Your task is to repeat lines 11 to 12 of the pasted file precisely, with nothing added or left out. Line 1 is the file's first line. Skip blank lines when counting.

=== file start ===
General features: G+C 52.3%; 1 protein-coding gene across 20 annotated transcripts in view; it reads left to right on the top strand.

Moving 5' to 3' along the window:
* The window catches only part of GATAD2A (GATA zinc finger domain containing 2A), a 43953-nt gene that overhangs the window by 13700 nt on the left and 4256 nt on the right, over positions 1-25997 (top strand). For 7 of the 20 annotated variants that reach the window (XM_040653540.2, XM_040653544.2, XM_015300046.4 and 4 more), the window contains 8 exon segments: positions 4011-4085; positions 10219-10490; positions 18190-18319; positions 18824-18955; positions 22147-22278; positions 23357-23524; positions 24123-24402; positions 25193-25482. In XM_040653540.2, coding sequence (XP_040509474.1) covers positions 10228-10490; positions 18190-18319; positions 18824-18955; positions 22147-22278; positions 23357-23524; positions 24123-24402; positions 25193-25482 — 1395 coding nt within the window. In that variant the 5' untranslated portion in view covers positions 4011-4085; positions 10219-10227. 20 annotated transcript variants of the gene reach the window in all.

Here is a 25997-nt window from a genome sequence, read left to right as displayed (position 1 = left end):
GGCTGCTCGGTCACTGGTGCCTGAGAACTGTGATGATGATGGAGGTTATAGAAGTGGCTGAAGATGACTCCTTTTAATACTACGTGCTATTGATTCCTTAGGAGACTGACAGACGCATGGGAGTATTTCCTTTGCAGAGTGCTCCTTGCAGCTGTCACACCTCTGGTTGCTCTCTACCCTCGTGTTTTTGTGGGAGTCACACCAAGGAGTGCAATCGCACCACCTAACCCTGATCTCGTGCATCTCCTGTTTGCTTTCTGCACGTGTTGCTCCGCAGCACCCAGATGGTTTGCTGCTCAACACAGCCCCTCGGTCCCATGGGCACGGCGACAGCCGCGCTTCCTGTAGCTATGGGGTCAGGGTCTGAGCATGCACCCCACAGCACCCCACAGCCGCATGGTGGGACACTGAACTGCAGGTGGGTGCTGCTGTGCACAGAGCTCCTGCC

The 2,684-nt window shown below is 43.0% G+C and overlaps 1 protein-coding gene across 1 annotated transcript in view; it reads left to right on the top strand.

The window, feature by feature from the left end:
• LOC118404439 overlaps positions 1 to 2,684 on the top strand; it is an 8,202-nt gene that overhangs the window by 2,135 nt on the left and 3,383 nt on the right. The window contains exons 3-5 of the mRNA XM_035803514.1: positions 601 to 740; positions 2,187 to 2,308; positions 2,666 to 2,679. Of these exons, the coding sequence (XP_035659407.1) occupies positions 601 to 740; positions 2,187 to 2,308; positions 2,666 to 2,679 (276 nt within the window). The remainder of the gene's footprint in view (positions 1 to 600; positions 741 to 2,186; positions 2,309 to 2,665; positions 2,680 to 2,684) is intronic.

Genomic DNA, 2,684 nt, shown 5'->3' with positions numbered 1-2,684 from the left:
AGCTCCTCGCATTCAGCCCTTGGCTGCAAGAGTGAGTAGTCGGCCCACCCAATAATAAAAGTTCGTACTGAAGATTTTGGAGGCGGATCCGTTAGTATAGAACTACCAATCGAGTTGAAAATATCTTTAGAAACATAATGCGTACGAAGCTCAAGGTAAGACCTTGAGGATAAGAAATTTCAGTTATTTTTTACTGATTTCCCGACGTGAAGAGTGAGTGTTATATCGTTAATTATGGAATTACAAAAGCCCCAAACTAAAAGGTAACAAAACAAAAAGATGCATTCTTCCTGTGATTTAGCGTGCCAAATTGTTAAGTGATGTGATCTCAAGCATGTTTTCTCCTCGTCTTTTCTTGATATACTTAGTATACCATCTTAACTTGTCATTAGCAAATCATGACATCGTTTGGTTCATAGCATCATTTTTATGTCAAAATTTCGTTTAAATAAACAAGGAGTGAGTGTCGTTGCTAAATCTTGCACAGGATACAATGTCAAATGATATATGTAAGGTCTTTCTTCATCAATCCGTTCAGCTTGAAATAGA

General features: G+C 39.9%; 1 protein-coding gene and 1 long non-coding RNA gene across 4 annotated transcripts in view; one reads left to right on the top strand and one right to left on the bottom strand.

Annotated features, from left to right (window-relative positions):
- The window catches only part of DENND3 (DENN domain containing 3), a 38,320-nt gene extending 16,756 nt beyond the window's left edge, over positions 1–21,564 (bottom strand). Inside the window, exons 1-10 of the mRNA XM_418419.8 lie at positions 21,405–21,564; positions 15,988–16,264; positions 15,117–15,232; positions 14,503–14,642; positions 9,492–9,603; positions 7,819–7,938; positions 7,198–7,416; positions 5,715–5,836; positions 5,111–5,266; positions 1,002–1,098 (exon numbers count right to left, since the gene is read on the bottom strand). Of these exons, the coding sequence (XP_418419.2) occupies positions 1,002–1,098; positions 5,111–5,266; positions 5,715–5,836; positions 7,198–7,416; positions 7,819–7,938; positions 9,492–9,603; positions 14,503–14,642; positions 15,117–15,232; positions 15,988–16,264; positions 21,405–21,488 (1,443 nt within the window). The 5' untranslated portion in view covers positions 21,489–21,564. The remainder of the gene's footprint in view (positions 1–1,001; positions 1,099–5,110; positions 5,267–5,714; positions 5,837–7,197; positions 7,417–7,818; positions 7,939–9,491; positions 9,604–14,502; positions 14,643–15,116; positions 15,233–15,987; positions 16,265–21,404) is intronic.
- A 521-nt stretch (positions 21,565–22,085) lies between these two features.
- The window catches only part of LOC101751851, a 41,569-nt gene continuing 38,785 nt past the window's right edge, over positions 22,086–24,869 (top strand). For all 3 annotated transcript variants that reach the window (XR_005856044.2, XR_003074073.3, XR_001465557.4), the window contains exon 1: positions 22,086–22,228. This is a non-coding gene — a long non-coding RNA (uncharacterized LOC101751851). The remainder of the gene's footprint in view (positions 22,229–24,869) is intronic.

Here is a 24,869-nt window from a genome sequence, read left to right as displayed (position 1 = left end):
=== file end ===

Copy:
General features: G+C 39.9%; 1 protein-coding gene and 1 long non-coding RNA gene across 4 annotated transcripts in view; one reads left to right on the top strand and one right to left on the bottom strand.

Annotated features, from left to right (window-relative positions):